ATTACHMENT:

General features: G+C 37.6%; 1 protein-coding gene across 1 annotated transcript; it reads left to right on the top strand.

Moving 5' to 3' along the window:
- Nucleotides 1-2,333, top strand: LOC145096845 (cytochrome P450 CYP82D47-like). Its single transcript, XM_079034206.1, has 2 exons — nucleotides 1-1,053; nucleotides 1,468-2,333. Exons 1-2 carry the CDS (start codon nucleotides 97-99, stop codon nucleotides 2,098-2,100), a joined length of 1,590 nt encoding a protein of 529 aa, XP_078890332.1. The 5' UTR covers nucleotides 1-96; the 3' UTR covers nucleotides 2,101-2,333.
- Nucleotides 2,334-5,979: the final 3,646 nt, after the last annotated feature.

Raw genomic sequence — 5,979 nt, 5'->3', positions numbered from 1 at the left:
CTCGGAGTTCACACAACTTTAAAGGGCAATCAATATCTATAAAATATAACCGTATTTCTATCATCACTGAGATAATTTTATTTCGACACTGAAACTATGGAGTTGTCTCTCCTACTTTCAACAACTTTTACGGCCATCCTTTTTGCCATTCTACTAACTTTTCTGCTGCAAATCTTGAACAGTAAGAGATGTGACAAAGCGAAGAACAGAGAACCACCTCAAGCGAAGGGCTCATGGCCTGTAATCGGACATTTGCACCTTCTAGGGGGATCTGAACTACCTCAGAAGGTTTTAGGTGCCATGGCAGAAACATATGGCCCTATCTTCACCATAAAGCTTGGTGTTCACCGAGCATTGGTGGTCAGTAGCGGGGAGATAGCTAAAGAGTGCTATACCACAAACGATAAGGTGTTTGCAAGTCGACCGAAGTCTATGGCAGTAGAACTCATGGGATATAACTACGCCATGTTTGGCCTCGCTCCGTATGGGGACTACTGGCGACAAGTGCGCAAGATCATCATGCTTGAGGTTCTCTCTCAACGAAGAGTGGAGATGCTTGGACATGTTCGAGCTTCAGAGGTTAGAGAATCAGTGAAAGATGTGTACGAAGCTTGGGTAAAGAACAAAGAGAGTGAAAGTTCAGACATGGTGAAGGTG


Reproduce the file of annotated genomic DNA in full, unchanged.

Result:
General features: G+C 37.6%; 1 protein-coding gene across 1 annotated transcript; it reads left to right on the top strand.

Moving 5' to 3' along the window:
- Nucleotides 1-2,333, top strand: LOC145096845 (cytochrome P450 CYP82D47-like). Its single transcript, XM_079034206.1, has 2 exons — nucleotides 1-1,053; nucleotides 1,468-2,333. Exons 1-2 carry the CDS (start codon nucleotides 97-99, stop codon nucleotides 2,098-2,100), a joined length of 1,590 nt encoding a protein of 529 aa, XP_078890332.1. The 5' UTR covers nucleotides 1-96; the 3' UTR covers nucleotides 2,101-2,333.
- Nucleotides 2,334-5,979: the final 3,646 nt, after the last annotated feature.

Raw genomic sequence — 5,979 nt, 5'->3', positions numbered from 1 at the left:
CTCGGAGTTCACACAACTTTAAAGGGCAATCAATATCTATAAAATATAACCGTATTTCTATCATCACTGAGATAATTTTATTTCGACACTGAAACTATGGAGTTGTCTCTCCTACTTTCAACAACTTTTACGGCCATCCTTTTTGCCATTCTACTAACTTTTCTGCTGCAAATCTTGAACAGTAAGAGATGTGACAAAGCGAAGAACAGAGAACCACCTCAAGCGAAGGGCTCATGGCCTGTAATCGGACATTTGCACCTTCTAGGGGGATCTGAACTACCTCAGAAGGTTTTAGGTGCCATGGCAGAAACATATGGCCCTATCTTCACCATAAAGCTTGGTGTTCACCGAGCATTGGTGGTCAGTAGCGGGGAGATAGCTAAAGAGTGCTATACCACAAACGATAAGGTGTTTGCAAGTCGACCGAAGTCTATGGCAGTAGAACTCATGGGATATAACTACGCCATGTTTGGCCTCGCTCCGTATGGGGACTACTGGCGACAAGTGCGCAAGATCATCATGCTTGAGGTTCTCTCTCAACGAAGAGTGGAGATGCTTGGACATGTTCGAGCTTCAGAGGTTAGAGAATCAGTGAAAGATGTGTACGAAGCTTGGGTAAAGAACAAAGAGAGTGAAAGTTCAGACATGGTGAAGGTG